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2007 T-286SR Cherry/Granola, #6236, original owner, current mileage: 9467.8 (as of 5/26/19)
1997 T-2653 Blue Denim, #5471
1979 12 1/2' MC, Beige & Avocado, #4639
Past Sunlines: '97 T-2653 #5089, '94 T-2251, '86 T-1550, '94 T-2363, '98 T-270SR
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Old 08-19-2015, 07:38 AM   #6
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Wow, sounds like a lot of work...lol. Good thing I didn't give a lot for the camper. So you think the whole top will have to come off? I was hoping to just rip out everything from the inside and leave that part on and just reseal it with some kind of sealant or that sealant you paint on tin roof tops. The walls feel rotten when you touch it. I'm wanting to take everything out and start new.
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Old 08-19-2015, 09:29 AM   #7
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Wow, sounds like a lot of work...lol. Good thing I didn't give a lot for the camper. So you think the whole top will have to come off? I was hoping to just rip out everything from the inside and leave that part on and just reseal it with some kind of sealant or that sealant you paint on tin roof tops. The walls feel rotten when you touch it. I'm wanting to take everything out and start new.
Yeah, I do. I mean, you might be able to avoid it, would have to see more pics, but I think you'd actually make more work for yourself trying to do it all from the inside. Also, it rotted already, so that tells me there's a roof leak somewhere. You'll need to reseal it anyway, so why not pull it all off and make your life easier.

If the walls feel rotten, hate to tell you, that's not a good sign. You can peel back more of the vinyl/paper on the wall to see the wood, but it probably is already gone. Good news is, pull the siding off the exterior and unscrew the cabinets that way, you should be able to save them.
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2007 T-286SR Cherry/Granola, #6236, original owner, current mileage: 9467.8 (as of 5/26/19)
1997 T-2653 Blue Denim, #5471
1979 12 1/2' MC, Beige & Avocado, #4639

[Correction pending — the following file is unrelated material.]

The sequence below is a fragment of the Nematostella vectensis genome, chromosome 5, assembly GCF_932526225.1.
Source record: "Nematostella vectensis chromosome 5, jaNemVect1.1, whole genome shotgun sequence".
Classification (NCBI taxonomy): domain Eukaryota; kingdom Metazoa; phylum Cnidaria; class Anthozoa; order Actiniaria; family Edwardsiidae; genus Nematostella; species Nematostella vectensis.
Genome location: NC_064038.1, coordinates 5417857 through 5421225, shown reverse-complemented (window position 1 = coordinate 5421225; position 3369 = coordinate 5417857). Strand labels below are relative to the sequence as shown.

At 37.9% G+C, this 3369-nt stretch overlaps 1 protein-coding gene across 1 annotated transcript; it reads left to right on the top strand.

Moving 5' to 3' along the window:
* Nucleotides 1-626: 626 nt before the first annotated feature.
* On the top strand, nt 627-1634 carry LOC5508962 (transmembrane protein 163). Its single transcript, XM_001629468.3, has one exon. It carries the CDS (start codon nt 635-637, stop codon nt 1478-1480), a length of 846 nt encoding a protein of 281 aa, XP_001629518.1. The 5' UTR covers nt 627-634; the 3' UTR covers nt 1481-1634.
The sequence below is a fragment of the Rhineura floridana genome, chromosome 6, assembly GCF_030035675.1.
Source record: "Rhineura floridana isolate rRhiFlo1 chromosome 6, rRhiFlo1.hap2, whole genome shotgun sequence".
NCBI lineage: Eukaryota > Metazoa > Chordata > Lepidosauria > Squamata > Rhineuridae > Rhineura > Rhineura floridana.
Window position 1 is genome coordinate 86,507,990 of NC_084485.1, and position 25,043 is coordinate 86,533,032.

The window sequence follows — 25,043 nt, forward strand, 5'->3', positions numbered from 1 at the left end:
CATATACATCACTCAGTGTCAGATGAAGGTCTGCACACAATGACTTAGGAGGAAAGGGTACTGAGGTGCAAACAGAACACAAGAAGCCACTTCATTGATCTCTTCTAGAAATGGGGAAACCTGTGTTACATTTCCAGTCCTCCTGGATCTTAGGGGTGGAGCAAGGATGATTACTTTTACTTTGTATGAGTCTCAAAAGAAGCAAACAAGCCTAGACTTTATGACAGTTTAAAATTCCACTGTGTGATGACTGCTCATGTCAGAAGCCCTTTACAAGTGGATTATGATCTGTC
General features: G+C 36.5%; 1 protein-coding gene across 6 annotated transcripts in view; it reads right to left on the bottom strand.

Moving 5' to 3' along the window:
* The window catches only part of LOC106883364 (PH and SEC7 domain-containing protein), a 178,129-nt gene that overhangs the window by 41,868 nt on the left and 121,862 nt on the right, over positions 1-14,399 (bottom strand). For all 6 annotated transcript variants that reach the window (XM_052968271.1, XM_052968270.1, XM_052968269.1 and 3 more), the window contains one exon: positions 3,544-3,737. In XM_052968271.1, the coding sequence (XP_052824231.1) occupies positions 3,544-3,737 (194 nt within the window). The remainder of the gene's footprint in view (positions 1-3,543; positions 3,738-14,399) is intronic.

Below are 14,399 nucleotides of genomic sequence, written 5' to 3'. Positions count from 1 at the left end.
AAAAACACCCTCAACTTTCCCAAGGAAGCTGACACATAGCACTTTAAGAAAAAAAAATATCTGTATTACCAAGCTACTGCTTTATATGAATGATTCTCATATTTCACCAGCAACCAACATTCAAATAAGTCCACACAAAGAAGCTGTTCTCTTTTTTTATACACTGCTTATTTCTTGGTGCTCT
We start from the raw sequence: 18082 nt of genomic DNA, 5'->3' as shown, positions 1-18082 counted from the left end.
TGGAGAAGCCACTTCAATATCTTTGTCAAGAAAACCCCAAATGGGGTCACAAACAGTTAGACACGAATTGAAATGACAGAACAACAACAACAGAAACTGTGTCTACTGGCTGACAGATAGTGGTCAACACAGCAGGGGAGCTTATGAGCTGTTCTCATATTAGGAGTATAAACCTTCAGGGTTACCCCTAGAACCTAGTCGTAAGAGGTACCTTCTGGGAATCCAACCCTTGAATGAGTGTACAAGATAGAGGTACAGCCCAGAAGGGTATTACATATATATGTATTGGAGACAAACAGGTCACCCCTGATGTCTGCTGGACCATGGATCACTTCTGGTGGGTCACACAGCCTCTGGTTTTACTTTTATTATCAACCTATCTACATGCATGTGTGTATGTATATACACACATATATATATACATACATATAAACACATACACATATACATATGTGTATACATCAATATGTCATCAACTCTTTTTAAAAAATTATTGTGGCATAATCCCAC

Past Sunlines: '97 T-2653 #5089, '94 T-2251, '86 T-1550, '94 T-2363, '98 T-270SR
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Old 08-20-2015, 08:10 PM   #8
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Nathan,


Can you get me some pictures of the roof? I'm curious to see what it looks like from the outside. I'd also suggest that you remove the A/C because of the weight and you really don't want to be working under it if the roof is really rotted. I've done work on a 76 Shasta, 78 Prowler and my latest, a 2000 Sunline. I've had luck doing everything from the inside but you never know until you start poking around. I've got plenty of pictures as reference or at least to see that things aren't so bad once you started "getting dirty". Except of course if you just finish one and an 80' oak goes thru it but that is a different story. Steve
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Old 08-20-2015, 08:20 PM   #9
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Hey,


My post stuck this time!! I had wrote a book the other night and it didn't load. In that post I had mentioned that my Sunline has u shaped staples holding the interior panels to the studs. You can get a cheap pneumatic nailer from Harbor Freight. That is what I use. For the Shasta, I replaced most of the ceiling with the white shiny board with brown backing from Home Depot. It was light but sturdy. For the seams, I just used some thin trim pine painted white. Oh and I used the rigid pink insulation instead of the fiberglass bat stuff. On the ugly brown paneling walls, I took off all of the window trim and used commercial wallpaper with heavy duty glue. For the floor, I sintered in pressure treated studs and regular plywood. I think that is it for now. Steve
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Old 08-21-2015, 07:19 AM   #10
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Thanks everyone for your comments. Sep, thanks for your help as well very helpful info. I can try to have some one take a picture of the top (I can't just had back surgery and still in my brace). I would also like to thank Sunline fan for all the help you have provided me. I know I have a huge project in front of me, but I only gave $300 for the camper and feel it's worth fixing up. I like to fix up things even though I ain't no carpenter. We have a house built in 1903 and we have worked on it and it's coming around and things we have done really looks nice. So I feel that this will be fun, even though my wife said "this is your project, I'm out." I think I can turn this thing into the camper I would be proud to pull.